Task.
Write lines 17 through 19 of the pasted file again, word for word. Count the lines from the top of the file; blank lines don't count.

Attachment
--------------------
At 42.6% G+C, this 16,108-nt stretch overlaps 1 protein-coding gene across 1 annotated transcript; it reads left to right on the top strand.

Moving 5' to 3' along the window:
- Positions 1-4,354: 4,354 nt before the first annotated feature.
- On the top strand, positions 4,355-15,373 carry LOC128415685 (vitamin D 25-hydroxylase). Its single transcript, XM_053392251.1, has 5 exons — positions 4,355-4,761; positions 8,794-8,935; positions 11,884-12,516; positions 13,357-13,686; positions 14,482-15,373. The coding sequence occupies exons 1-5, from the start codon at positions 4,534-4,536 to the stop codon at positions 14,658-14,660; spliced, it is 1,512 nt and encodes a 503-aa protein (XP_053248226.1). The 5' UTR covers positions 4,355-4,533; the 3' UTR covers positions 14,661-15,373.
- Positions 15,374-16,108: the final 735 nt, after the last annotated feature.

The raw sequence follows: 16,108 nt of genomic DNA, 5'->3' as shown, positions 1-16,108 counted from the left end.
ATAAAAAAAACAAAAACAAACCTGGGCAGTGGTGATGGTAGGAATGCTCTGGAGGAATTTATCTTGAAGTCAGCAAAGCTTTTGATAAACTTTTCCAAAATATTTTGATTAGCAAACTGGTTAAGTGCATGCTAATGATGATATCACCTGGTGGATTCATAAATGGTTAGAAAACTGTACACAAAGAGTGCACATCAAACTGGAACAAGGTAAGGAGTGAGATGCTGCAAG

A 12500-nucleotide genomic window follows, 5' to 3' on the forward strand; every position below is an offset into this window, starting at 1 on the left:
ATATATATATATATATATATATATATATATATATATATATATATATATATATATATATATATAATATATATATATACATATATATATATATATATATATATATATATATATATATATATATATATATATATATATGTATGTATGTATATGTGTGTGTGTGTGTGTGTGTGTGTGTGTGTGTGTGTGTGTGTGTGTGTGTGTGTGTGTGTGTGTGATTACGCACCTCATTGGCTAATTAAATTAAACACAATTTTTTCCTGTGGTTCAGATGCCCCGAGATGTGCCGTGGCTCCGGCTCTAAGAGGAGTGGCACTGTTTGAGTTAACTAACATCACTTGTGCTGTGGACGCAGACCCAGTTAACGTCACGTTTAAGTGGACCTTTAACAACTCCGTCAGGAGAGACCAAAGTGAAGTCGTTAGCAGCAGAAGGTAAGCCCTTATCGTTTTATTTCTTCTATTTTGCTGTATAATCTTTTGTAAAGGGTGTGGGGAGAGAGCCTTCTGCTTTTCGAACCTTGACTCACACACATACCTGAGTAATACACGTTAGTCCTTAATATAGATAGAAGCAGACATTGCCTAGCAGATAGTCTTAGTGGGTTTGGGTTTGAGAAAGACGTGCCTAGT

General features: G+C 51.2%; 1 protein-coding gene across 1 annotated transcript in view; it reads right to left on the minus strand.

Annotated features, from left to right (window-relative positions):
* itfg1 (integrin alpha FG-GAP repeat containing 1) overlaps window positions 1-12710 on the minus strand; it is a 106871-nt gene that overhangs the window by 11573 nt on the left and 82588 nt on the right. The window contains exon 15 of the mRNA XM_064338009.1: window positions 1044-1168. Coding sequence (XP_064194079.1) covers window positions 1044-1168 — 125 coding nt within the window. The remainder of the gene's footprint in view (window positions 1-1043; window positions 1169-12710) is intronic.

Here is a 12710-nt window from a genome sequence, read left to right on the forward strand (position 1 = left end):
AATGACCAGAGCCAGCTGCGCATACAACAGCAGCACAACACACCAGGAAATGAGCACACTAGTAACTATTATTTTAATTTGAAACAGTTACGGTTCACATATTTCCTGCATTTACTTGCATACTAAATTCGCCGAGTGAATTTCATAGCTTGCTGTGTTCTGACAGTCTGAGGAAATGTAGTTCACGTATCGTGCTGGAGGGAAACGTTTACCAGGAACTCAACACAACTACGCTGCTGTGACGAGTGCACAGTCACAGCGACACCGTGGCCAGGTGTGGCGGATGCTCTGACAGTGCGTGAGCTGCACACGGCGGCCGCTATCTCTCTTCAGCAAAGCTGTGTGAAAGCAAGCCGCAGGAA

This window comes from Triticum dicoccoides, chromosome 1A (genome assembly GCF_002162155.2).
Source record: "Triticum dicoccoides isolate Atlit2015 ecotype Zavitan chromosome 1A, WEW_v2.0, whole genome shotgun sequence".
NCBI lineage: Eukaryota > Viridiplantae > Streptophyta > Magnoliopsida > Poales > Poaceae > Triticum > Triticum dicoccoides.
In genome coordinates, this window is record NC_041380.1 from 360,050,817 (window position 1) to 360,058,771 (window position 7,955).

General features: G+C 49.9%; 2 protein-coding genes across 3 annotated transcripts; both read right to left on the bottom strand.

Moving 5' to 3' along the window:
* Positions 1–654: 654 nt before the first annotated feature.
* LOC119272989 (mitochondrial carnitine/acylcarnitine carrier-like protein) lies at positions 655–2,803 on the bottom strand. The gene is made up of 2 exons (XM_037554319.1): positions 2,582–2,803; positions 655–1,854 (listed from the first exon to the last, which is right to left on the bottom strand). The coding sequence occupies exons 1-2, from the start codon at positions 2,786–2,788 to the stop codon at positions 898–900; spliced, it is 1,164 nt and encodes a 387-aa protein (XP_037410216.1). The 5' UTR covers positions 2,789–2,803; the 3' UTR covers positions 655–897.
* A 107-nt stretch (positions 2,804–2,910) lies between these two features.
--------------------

NCBI lineage: Eukaryota > Viridiplantae > Streptophyta > Magnoliopsida > Poales > Poaceae > Triticum > Triticum dicoccoides.
In genome coordinates, this window is record NC_041380.1 from 360,050,817 (window position 1) to 360,058,771 (window position 7,955).

General features: G+C 49.9%; 2 protein-coding genes across 3 annotated transcripts; both read right to left on the bottom strand.